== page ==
||Susan M. Recinella, Clinical Psychologist for mentally ill adults, and
Catholic Lay Minister to Families of the Executed|
Ending the Death Penalty: What one Catholic Supreme Court justice could do – Part II
By: Dale Recinella
One might be concerned that Supreme Court justices should not be influenced by the teachings of their faith in making decisions.
(Continued from last week’s issue)
For at least two reasons such a concern is not an issue in this case.
First, the constitutional test for whether punishment is cruel and unusual under the Eighth Amendment is the “evolving standards of decency that mark the progress of a maturing society.” Changes in the fabric of American society, even when driven by principles of faith, are properly recognized in the evaluation of whether the death penalty constitutes cruel and unusual punishment.
Second, the actual numbers and places of executions over the last 31 years indicate that Catholic teaching on the death penalty may have influenced the evolving standards of decency of American society. Perhaps this is because the number of Catholics has grown to some 65 million in the United States, roughly a quarter of the population, according to the U.S. Conference of Catholic Bishops. That is about four times the size of the next largest denomination, the Southern Baptist Convention, with approximately 16 million members; it is over seven times the size of the two next largest groups, the National Baptist Convention USA and the United Church of Christ, each of which has about 8.5 million members.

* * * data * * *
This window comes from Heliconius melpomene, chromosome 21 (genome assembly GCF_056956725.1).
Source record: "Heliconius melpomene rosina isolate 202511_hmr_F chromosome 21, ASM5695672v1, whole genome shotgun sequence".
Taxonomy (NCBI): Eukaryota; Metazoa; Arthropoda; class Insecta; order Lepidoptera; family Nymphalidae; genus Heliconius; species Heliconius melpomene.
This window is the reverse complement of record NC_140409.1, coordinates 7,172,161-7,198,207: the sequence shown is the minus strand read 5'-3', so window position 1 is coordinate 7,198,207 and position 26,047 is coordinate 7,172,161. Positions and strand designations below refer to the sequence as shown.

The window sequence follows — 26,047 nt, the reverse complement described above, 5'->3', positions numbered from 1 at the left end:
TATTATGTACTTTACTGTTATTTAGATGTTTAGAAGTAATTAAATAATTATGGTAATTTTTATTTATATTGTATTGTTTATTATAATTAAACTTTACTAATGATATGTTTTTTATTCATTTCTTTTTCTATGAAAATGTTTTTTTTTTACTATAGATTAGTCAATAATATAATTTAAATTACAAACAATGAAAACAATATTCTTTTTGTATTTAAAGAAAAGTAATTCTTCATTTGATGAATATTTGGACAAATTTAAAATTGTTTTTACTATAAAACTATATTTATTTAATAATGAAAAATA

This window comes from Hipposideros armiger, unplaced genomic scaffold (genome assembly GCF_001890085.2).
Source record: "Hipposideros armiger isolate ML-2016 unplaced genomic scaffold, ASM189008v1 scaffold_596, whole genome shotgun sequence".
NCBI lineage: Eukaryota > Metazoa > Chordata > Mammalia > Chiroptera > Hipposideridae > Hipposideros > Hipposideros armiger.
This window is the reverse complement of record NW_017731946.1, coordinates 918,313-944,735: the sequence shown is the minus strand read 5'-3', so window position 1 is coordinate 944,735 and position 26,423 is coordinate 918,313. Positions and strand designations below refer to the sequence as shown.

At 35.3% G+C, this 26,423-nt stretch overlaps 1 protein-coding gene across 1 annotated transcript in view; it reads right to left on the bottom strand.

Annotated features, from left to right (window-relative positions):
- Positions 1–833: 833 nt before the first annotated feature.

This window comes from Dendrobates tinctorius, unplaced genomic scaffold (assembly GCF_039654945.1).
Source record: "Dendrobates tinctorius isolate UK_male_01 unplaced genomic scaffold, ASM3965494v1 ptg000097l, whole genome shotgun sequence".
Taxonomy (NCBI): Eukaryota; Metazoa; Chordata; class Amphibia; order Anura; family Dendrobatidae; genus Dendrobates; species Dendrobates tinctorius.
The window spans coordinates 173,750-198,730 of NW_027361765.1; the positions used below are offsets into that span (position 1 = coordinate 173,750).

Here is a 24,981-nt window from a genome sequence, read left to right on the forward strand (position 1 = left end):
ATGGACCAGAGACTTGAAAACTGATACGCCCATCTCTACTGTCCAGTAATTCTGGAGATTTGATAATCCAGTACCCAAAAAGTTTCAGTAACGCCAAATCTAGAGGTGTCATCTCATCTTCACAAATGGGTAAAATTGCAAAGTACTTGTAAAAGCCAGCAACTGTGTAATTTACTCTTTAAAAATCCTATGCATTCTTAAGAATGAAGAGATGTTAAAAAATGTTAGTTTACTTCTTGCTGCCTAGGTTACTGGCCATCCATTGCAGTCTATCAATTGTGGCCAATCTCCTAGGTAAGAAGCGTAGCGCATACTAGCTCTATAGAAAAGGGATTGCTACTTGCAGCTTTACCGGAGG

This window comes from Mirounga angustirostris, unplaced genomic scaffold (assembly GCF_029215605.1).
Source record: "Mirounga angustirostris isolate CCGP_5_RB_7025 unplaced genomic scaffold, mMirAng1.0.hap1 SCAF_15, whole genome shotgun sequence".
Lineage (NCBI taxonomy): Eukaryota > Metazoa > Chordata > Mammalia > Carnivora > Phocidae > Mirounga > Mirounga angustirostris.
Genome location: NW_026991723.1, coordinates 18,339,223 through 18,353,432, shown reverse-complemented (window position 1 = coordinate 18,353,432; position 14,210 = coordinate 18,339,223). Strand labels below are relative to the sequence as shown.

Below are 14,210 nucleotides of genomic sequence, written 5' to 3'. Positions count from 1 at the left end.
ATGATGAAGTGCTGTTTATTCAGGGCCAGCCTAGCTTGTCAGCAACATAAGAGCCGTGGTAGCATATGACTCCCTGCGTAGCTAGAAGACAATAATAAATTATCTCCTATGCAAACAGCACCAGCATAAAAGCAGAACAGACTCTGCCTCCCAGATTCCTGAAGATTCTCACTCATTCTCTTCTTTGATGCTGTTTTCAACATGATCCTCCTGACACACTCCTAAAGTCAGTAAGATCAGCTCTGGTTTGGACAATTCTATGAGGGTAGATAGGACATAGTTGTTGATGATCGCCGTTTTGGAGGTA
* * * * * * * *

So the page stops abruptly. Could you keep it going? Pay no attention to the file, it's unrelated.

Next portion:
More Catholics, Fewer Executions
By integrating execution statistics from the nonprofit Death Penalty Information Center in Washington, D.C., with state-by-state statistics about religious adherents available from the Association of Religious Data Archives maintained by Pennsylvania State University, one can make correlations between religion and executions.
Since 1976 there have been 1096 executions at the state level (exclude three federal executions).  That means that across 51 jurisdictions (the 50 states plus the District of Columbia), the average number of total executions over the 31 years is 21 per state. The distribution of these executions, however, is drastically skewed by the predominant religious influence. Almost 88% of the 1096 executions have occurred in the Bible belt-- the 11 states and territory (Oklahoma) of the Confederacy and the slaveholding Border States--where the greatest religious influence is still Southern Baptist. The Southern Baptist Convention is the only major American religious denomination to declare formally that Scripture mandates the death penalty (June 2000). More than 91% of U.S. executions have occurred in just 14 states. Of the other 36 states, 14 and the District of Columbia do not have the death penalty. Of the rest, they are either minimally participating (with small death rows or few executions) or have had no executions since 1976.
Even more impressive is the inversely proportional relationship between the size of the Catholic population and the number of executions. In general, the more Catholics there are in a given jurisdiction, the fewer the executions. In the 19 jurisdictions where Catholics make up more than 21% of the population, the average number of total executions over the past 31 years is only 3 per state. In the 19 states where Catholics make up less than 16% of the population, the average number of total executions per state over 31 years is 25. For the 12 states where Catholics are less than 10% of the population, the average number of total executions per state over 31 years is 32, more than 10 times the number in states where the Catholic presence is largest.